A chemical debonder can also be applied to soften the web. Specifically, a chemical debonder can reduce the amount of hydrogen bonds within one or more layers of the web, which results in a softer product. Any material that can be applied to cellulosic fibers and that is capable of enhancing the soft feel of a web by disrupting hydrogen bonding can generally be used as a debonder in the present invention. In particular, it is typically desired that the debonder possess a cationic charge for forming an ionic bond with anionic groups present on the cellulosic fibers. Some examples of suitable cationic debonders can include, but are not limited to, quaternary ammonium compounds, imidazolinium compounds, bis-imidazolinium compounds, diquaternary ammonium compounds, polyquaternary ammonium compounds, ester-functional quaternary ammonium compounds (e.g., quaternized fatty acid trialkanolamine ester salts), phospholipid derivatives, polydimethylsiloxanes and related cationic and non-ionic silicone compounds, fatty & carboxylic acid derivatives, mono- and polysaccharide derivatives, polyhydroxy hydrocarbons, etc. For instance, some suitable debonders are described in U.S. Pat. No. 5,716,498 to Jenny, et al.; U.S. Pat. No. 5,730,839 to Wendt, et al.; U.S. Pat. No. 6,211,139 to Keys, et al.; U.S. Pat. No. 5,543,067 to Phan, et al.; and WO/0021918, which are incorporated herein in their entirety by reference thereto for all purposes. For instance, Jenny. et al. and Phan, et al. describe various ester-functional quaternary ammonium debonders (e.g., quaternized fatty acid trialkanolamine ester salts) suitable for use in the present invention. In addition, Wendt, et al. describes imidazolinium quaternary debonders that may be suitable for use in the present invention. Further, Keys, et al. describes polyester polyquaternary ammonium debonders that may be useful in the present invention. Still other suitable debonders are disclosed in U.S. Pat. No. 5,529,665 to Kaun and U.S. Pat. No. 5,558,873 to Funk, et al., which are incorporated herein in their entirety by reference thereto for all purposes. In particular, Kaun discloses the use of various cationic silicone compositions as softening agents.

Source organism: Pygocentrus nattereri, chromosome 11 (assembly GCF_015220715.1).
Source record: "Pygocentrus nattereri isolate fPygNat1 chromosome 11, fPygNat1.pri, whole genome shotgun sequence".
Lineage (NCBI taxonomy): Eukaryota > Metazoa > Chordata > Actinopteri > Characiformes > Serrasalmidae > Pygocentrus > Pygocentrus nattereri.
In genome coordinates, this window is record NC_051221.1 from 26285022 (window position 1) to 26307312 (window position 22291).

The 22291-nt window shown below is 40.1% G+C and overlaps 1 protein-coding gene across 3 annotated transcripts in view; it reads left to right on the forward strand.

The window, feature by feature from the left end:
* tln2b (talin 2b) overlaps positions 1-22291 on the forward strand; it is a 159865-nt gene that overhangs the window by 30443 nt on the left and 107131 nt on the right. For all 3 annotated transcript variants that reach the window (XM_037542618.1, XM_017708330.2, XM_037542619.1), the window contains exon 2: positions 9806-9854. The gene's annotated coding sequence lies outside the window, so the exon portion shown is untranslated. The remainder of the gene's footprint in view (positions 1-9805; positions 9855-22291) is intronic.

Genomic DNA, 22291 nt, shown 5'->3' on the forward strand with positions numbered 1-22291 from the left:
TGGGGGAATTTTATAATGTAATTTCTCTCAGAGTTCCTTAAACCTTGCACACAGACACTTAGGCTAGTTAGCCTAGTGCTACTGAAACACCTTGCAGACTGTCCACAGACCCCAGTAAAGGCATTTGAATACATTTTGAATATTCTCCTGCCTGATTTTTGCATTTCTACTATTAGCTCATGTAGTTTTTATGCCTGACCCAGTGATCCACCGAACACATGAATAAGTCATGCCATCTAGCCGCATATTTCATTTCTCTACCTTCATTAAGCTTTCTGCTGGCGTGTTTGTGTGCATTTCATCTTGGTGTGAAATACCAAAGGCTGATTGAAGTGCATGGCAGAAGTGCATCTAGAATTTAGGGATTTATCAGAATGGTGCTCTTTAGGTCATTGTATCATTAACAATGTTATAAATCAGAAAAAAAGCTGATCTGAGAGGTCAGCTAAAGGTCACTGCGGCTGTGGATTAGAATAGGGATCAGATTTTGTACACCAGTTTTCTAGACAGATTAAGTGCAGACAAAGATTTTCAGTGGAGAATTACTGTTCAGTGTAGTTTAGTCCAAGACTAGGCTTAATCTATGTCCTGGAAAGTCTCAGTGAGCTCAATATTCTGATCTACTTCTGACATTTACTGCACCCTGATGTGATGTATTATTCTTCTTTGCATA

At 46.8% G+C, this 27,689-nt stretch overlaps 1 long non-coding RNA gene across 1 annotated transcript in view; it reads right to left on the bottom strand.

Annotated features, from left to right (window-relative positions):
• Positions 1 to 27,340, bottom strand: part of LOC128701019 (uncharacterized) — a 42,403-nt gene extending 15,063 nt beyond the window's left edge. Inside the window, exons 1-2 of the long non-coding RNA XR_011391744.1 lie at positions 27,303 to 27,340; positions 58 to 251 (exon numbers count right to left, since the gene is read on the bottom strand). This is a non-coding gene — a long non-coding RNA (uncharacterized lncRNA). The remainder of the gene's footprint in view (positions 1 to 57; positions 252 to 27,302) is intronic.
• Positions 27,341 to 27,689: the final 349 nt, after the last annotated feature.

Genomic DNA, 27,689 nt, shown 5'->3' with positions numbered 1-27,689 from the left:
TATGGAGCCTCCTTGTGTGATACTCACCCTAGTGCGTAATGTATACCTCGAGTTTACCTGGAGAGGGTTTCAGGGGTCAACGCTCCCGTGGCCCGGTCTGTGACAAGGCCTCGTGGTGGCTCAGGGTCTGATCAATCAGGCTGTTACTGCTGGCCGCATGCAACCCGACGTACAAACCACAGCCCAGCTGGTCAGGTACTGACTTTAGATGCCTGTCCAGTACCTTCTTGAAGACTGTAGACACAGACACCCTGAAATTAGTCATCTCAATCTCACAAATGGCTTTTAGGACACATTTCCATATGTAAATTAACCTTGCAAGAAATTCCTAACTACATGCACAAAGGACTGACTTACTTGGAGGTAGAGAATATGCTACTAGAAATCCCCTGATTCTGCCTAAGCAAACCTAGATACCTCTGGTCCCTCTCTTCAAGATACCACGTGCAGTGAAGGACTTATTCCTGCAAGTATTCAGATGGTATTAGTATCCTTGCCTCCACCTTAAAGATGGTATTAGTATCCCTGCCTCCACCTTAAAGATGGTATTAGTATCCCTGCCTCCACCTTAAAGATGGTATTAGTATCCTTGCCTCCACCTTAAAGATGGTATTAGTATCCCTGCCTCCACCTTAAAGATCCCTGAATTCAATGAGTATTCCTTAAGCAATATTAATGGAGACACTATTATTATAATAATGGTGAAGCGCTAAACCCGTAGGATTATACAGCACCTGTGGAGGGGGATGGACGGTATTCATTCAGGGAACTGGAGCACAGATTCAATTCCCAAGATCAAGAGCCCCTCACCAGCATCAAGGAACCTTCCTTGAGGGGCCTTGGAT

In accordance with the present invention, after the web 15 as shown in